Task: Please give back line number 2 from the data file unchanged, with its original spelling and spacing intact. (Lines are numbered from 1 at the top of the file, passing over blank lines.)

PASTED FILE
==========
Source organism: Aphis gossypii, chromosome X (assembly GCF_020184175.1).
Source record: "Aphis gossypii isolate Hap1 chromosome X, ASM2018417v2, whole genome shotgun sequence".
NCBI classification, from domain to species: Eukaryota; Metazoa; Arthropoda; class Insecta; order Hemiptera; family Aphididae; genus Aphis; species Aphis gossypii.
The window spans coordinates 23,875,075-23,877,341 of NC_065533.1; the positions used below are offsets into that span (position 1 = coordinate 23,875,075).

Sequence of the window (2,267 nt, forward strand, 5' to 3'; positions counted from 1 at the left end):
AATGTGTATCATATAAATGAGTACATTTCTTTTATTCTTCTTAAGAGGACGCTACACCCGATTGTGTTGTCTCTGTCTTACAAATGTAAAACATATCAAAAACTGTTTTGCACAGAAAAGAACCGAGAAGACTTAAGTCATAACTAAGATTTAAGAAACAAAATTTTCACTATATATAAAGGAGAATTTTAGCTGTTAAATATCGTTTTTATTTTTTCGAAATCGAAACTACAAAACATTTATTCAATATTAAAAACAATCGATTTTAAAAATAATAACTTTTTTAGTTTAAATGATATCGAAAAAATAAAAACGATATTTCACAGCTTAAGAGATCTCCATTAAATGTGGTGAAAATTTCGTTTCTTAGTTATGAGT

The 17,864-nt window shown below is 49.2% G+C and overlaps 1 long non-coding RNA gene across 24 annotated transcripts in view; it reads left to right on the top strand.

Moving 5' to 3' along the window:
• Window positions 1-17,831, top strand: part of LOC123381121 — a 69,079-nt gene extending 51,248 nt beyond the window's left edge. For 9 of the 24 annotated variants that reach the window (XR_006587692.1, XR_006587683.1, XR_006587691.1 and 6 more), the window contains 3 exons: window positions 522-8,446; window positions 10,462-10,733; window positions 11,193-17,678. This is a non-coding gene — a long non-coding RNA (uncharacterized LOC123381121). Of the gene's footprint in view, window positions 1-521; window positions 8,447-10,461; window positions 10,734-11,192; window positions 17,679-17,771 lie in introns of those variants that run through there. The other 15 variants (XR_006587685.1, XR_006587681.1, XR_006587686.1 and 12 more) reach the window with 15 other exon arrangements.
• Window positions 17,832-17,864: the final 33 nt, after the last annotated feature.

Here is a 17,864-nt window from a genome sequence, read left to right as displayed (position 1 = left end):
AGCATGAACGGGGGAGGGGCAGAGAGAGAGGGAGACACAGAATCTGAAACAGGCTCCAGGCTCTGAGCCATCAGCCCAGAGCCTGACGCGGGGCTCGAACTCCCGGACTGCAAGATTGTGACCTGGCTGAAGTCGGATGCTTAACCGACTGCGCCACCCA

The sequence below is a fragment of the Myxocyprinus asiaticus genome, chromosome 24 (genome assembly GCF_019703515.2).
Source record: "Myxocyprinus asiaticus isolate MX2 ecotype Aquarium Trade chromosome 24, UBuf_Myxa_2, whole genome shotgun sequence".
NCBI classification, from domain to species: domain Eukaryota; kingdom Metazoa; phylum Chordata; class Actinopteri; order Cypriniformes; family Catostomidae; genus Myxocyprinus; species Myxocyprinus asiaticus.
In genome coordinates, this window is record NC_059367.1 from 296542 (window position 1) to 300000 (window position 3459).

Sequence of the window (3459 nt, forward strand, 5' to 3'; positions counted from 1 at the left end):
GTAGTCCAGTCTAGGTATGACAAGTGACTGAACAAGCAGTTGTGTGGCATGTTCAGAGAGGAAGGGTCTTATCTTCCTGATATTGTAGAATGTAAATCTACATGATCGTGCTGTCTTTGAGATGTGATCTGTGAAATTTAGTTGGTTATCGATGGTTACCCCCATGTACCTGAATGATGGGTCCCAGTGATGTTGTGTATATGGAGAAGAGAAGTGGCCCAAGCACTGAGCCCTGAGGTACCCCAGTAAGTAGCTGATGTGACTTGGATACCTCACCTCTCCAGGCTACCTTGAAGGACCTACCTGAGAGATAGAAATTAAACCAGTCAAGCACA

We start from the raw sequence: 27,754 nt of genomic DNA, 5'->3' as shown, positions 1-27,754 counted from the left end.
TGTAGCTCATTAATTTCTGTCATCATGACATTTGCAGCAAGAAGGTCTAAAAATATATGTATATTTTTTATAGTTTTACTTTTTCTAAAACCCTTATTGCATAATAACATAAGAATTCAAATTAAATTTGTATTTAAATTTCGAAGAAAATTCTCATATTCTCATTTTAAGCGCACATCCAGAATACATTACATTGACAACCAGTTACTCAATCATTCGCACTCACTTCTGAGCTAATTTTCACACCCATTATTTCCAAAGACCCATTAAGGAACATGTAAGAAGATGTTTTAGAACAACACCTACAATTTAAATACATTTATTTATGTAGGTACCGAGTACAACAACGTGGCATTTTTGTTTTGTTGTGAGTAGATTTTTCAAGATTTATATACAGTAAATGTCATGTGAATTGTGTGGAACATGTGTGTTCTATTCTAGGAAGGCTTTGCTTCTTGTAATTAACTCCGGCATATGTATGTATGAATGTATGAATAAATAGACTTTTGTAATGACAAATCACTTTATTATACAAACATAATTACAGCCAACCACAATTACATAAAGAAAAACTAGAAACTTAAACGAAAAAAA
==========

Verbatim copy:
Source record: "Aphis gossypii isolate Hap1 chromosome X, ASM2018417v2, whole genome shotgun sequence".